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Impeachment: Donald Trump would 'consider' testifying

His unexpected statement came after the House speaker Nancy Pelosi suggested on Sunday that Trump testify.

Article originally published by The Week. Hargreaves Lansdown is not responsible for its content or accuracy and may not share the author's views. News and research are not personal recommendations to deal. All investments can fall in value so you could get back less than you invest.

US president make surprise response to weekend goading by Democrats

His unexpected statement came after the House speaker Nancy Pelosi suggested on Sunday that Trump testify.

“If he has information that is exculpatory, that means ex, taking away, culpable, blame, then we look forward to seeing it,” she said, while appearing on Face The Nation.

She added that rather than tweeting, the embattled US president “could come right before the committee and talk, speak all the truth that he wants if he wants”.

Pelosi’s suggestion was echoed by Senate minority leader, Chuck Schumer, who said: “He should come to the committee and testify under oath.”

He added that Trump’s refusal to co-operate raised the question: “What is he hiding?”

In response, Trump tweeted yesterday that “Our Crazy, Do Nothing… Speaker of the House, Nervous Nancy Pelosi” has suggested that he “testify about the phony Impeachment Witch Hunt”.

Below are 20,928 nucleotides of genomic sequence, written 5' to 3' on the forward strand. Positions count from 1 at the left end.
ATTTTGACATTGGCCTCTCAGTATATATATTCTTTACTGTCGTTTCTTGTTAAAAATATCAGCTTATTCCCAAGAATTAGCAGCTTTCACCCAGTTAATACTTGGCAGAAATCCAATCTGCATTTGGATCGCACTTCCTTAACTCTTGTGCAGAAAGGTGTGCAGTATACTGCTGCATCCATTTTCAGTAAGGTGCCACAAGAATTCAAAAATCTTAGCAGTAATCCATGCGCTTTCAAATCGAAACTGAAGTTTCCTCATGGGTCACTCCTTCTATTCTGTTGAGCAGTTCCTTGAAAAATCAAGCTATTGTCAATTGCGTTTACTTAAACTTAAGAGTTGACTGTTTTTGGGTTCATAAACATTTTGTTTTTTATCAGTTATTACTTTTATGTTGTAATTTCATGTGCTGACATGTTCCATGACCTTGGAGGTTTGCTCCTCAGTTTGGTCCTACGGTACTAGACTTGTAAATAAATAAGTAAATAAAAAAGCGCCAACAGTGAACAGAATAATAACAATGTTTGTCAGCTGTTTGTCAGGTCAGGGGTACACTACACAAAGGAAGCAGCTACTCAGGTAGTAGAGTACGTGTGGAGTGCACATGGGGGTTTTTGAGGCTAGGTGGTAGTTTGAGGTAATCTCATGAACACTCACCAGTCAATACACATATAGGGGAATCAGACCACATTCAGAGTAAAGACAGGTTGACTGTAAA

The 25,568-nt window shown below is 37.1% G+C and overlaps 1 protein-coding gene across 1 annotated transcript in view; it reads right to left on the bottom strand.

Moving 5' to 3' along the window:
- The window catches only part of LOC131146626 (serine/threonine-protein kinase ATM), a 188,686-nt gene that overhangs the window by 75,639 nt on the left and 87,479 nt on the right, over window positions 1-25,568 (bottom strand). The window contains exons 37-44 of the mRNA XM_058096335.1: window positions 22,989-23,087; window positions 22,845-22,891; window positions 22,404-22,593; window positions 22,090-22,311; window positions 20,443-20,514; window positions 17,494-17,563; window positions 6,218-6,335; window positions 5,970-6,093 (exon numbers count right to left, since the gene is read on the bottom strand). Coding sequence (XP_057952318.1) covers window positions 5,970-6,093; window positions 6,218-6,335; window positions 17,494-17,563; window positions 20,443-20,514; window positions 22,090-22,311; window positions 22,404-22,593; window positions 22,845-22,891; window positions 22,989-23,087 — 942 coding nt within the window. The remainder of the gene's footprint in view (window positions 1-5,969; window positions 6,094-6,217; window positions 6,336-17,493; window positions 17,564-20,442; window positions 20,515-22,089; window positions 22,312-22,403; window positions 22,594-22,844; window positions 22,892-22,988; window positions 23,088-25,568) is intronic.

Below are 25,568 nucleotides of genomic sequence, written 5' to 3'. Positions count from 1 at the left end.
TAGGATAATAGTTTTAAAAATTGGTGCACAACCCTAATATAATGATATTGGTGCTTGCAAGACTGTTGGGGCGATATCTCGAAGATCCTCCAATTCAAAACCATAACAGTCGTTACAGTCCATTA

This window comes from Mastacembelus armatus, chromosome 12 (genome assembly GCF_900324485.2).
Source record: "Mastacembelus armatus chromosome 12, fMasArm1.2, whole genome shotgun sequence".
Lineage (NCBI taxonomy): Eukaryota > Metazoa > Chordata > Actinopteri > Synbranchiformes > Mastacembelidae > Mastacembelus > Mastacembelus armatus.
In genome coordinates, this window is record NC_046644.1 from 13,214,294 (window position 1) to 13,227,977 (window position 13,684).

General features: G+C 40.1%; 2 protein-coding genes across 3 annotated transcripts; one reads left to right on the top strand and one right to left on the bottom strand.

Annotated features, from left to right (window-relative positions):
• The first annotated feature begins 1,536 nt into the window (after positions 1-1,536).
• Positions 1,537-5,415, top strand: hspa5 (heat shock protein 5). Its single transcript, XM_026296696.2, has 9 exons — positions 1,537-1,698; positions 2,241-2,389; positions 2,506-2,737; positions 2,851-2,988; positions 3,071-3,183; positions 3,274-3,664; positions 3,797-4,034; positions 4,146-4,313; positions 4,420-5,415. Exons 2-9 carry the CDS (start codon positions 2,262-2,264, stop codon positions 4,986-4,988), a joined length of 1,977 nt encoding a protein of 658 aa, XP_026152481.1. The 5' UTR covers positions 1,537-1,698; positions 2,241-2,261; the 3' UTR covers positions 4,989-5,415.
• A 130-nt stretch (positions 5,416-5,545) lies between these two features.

He continued that “even though I did nothing wrong, and don’t like giving credibility to this No Due Process Hoax, I like the idea & will, in order to get Congress focused again, strongly consider it!”

However, CNN’s Manu Raju urged caution. Writing on Twitter, he said: “Trump claimed for months he was going to sit down with Mueller’s team, then gave written responses, which the special counsel found inadequate. He also has directed his WH not to turn over docs or agree to testify. Now claims he will ‘strongly consider’ testifying himself.”

Robert Mueller “also said in his report that he found a number of Trump’s written answers to be incomplete or imprecise”, The Guardian says.

The responses, said Mueller, in his final report to Congress, showed “the inadequacy of the written format,” especially since the office was unable to ask follow-up questions of Trump.

The House Intelligence Committee is considering allegations of misconduct against Trump in a process that could potentially result in his removal from office.

In a big week, eight more witnesses, including multiple current Trump administration officials, are scheduled to appear for public hearings.

House Democrats leading the impeachment inquiry have already heard from numerous witnesses behind closed doors.


This article was from The Week and was legally licensed through the NewsCred publisher network. Please direct all licensing questions to legal@newscred.com.

Article originally published by The Week. Hargreaves Lansdown is not responsible for its content or accuracy and may not share the author's views. News and research are not personal recommendations to deal. All investments can fall in value so you could get back less than you invest.

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